Buy “The Wild Land” now. Immediately! You will never regret it.

http://natemaingard.com/album/the-wild-land

tracks from this album can be heard on the NBTMusicRadio

http://nbtmusicradio.playtheradio.com/

iTunes: NBTMusicRadio

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The NBT Review 120

Dropping Down – Giulia Millanta (Ugly Cat Music)

It’s a brave thing indeed to start of a set with a song that has, as its main focus, Anger. It could set us up for angst perhaps or that
shouty kinda righteousness that some protest singers favour. But ‘Right Between The Eyes’ balances the singers (rage) disappointment with a restrained sort of energy, holding back when it needs to, letting a gentle folk even reggae mood drift though, but keeping the bite, the tension perfectly.

It’s because its personal. And that’s the album’s defining core, these songs come from the heart and the mind, what takes place is seen through the singers eyes, what is felt is what she feels, and oh she is curious, feisty, humorous, yet introspective. And she manages somehow to make that introspection blossom outwards so that we become emotionally attached to the words and music.

She sets the scene, and often that scene is surreal, yet with a few words you catch on to all the characters, and where they fit, if only for a few seconds before they slip slide away, melt, fade into each other as she tumbles us gently into another chapter.

On the cover we see the artist seconds after taking the great leap off, down, into..where exactly? and we wonder if she will be able to
illustrate through her songwriter this ambiguous fear or joy or that satisfying mix of both.

Wonder no more, this free-fall is seductive, delicious even strangely comforting.

Her arrangements too fit this slow dive, never fussy, the instruments shift around the voice like the wind against the body falling,
special mention must be made though about Lorenzo Forti’s bass which slinks and curls around the songs, sly and provocative.

Millanta takes us on a quirky sideshow reading of Paranoid, which displays a subtle theatrical pose, before ending the set with ‘Floating’ which is placed perfectly as it seems to be an answer of sorts to all the questions raised within the previous stories, an acceptance of love, of self and finally of life.

Find out more

http://www.giuliamillanta.com

Look At The Sound – Jebediah Goodthrust (Independent Release)

 Holy Banjo Batman!  The Country superhero brings us another slice of home cooked rock n roll, or maybe its moonshine, He sure does strut across the speakers like a good old young man all dressed up fine for a Saturday night adventure.

Mr Heise plays about 85% of what goes on here, but weirdly this is the most BAND sounding album of his long curved career.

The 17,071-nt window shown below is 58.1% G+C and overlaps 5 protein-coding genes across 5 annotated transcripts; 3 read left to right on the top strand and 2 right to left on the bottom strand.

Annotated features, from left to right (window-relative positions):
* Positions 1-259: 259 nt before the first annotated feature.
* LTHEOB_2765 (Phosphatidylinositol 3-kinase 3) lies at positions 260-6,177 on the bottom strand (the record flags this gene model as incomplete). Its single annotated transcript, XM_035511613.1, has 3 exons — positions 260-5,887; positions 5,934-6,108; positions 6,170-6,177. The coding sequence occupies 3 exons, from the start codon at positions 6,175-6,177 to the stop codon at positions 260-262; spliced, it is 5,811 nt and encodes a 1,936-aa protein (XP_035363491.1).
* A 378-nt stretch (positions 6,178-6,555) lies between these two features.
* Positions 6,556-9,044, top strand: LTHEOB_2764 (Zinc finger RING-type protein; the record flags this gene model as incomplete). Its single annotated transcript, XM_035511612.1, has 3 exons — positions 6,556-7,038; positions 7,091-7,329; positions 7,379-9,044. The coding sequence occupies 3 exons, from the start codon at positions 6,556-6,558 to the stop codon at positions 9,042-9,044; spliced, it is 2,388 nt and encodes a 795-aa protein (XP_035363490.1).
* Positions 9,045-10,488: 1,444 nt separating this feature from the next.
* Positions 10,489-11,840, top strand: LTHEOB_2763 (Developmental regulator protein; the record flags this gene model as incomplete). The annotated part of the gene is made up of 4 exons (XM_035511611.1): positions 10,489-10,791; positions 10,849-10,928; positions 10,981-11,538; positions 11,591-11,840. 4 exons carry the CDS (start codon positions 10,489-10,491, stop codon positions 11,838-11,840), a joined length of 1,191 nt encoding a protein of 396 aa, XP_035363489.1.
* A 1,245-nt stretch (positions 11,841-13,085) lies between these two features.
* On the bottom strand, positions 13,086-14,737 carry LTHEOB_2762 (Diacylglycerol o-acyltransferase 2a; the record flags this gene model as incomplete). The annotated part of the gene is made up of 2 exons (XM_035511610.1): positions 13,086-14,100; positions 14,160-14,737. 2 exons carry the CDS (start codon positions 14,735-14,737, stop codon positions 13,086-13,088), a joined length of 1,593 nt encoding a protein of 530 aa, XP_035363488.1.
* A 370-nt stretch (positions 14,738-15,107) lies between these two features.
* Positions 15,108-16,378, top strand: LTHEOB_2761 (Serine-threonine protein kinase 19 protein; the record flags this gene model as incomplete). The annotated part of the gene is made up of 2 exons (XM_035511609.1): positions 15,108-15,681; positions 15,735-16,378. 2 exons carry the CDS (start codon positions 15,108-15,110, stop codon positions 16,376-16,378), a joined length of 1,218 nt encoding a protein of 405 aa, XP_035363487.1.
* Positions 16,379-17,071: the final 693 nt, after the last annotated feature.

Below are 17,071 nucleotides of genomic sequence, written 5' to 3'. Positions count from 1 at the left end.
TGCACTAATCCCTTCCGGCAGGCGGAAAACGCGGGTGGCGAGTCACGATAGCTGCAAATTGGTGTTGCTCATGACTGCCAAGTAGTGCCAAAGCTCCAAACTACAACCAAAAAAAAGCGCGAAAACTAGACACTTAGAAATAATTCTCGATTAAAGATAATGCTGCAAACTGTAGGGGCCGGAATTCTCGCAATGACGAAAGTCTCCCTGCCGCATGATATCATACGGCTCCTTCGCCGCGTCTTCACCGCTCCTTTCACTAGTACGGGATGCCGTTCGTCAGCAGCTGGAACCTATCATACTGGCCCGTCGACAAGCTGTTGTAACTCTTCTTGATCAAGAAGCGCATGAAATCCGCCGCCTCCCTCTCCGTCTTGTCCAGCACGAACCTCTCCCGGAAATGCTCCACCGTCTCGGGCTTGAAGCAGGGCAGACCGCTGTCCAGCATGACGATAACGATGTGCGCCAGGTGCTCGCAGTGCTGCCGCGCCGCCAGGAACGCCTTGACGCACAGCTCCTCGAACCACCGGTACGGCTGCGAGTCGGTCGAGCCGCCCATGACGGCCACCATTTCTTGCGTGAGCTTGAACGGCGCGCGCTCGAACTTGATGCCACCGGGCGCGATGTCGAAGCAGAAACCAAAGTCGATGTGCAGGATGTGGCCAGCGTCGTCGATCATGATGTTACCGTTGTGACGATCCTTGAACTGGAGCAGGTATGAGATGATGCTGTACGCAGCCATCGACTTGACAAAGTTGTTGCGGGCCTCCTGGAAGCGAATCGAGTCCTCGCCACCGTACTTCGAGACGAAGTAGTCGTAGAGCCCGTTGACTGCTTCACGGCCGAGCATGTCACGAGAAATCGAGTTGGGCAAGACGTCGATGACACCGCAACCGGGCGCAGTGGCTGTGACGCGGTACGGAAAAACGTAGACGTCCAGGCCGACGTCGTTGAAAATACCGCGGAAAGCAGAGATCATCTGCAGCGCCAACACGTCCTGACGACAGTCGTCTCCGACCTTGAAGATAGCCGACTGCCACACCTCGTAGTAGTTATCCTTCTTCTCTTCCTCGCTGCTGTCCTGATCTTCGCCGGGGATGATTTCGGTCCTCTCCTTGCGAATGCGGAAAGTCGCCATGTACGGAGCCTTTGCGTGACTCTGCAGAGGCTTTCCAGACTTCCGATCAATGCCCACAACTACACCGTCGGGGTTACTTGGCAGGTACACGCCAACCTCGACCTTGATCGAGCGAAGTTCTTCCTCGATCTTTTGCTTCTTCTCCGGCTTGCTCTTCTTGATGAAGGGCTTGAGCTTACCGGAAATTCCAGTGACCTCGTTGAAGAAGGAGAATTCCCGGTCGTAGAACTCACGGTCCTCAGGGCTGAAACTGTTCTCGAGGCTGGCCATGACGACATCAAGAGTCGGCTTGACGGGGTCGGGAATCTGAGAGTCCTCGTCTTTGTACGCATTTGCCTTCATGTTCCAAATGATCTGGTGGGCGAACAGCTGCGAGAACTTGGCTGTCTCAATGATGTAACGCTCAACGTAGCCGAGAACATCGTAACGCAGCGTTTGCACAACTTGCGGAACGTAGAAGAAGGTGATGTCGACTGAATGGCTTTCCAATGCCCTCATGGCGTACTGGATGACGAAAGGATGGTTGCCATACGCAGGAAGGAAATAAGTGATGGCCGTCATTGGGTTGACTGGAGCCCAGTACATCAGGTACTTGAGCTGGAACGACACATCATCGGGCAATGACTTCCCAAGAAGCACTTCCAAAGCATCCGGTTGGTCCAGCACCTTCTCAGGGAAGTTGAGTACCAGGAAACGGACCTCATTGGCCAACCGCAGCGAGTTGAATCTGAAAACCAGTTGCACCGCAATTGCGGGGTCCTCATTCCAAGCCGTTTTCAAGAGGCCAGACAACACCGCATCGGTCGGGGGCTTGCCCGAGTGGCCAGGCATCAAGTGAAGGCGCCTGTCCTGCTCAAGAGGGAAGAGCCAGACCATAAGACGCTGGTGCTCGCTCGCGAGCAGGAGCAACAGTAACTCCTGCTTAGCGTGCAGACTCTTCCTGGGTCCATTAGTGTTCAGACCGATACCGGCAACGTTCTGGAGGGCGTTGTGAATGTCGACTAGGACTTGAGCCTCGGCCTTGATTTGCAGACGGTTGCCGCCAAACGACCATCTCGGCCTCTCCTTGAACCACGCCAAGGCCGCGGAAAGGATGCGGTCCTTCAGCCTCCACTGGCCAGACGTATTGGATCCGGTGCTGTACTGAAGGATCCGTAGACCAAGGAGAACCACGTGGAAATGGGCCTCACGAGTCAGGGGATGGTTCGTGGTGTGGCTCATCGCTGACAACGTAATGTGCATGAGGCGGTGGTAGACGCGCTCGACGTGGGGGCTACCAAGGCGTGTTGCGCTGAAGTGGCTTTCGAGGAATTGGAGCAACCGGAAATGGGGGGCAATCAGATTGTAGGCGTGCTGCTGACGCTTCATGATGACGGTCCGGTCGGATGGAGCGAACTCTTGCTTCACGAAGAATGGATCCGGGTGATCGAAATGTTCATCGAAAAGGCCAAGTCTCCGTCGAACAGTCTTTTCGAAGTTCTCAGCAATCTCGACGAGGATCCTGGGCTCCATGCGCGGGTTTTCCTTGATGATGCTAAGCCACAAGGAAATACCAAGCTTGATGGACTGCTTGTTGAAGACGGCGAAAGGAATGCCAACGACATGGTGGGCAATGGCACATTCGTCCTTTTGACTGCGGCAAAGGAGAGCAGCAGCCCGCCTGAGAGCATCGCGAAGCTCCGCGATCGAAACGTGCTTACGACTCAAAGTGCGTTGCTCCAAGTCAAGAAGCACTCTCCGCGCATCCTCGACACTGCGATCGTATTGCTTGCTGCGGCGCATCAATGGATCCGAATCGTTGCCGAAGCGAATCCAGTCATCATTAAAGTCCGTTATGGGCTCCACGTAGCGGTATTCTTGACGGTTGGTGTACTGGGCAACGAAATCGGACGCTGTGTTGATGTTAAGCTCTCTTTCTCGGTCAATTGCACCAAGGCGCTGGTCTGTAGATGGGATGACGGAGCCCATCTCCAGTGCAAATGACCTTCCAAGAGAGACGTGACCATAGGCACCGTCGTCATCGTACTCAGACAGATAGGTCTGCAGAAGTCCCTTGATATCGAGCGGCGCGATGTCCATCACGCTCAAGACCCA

This is the Breakthrough collection the one that could shove those that merely admire into something resembling pure love. And I for one will rejoice mightily when that happens.

It even boasts a bona fide classic rock single in ‘Go’ which is a gloopy mix of Sweet Jane Velvets and Paul Westerberg  all applied with a big brush onto that unmistakable Heise Brothers structure.

But the fun doesn’t stop there!

There are ungainly waltzes (cowboys learning to love and dance, their minds half on that pretty face half on the hassles and weight of the world outside), and even that peculiar kinda post punk ballad type thing that only a certain type of deviant American really understands or gets right.. again though its the Heise twist that defines them, so its Pixies or Pavement (depending on the hour and the song) but with that  smudge on the windscreen perspective.

Personal favourite  for me, (let it be said that this collection is FULL of faves)  is ‘So Tired’ a song that builds and falls , builds and falls and  contains a delicate tension that bodes well for future releases and also gets that difficult creature that is Nelson’s voice just
right.

Look, they are never really gonna be mainstream, but this one flirts with the possibility, and is perhaps the brothers finest achievement thus far.

And if this ‘solo’ outing makes you , gentle listener want to explore the back roads that the Hit and Mrs and The Heise Brothers travelled, then that’s a damn good thing.

Http://thehitandmrs.bandcamp.com

 Tracks from BOTH these fine recordings can be found on the NBTMusic Radio

http://nbtmusicradio.playtheradio.com/

 and they
will also be featured on the NBT Flagship Podcast going out tomorrow
on this very set of pages 🙂

The NBT Review 112

 Polar Dust is reviewed by Martin Smit

One Eyed Mule is reviewed by Cobus Rossouw

 Selected Demos – Polar Dust

 It is apt that I start with ‘Between The Lines’ as I swim through this selection. Because this music is all about space and weight, the dreaming, the waking, the thoughts in between those states of being.

This is music that seems both Heavy (not as in powerchords or metal but rather that tempting release of allowing ourselves to SINK) and Floating (not as in insubstantial but bravely floating, untethered to darker places)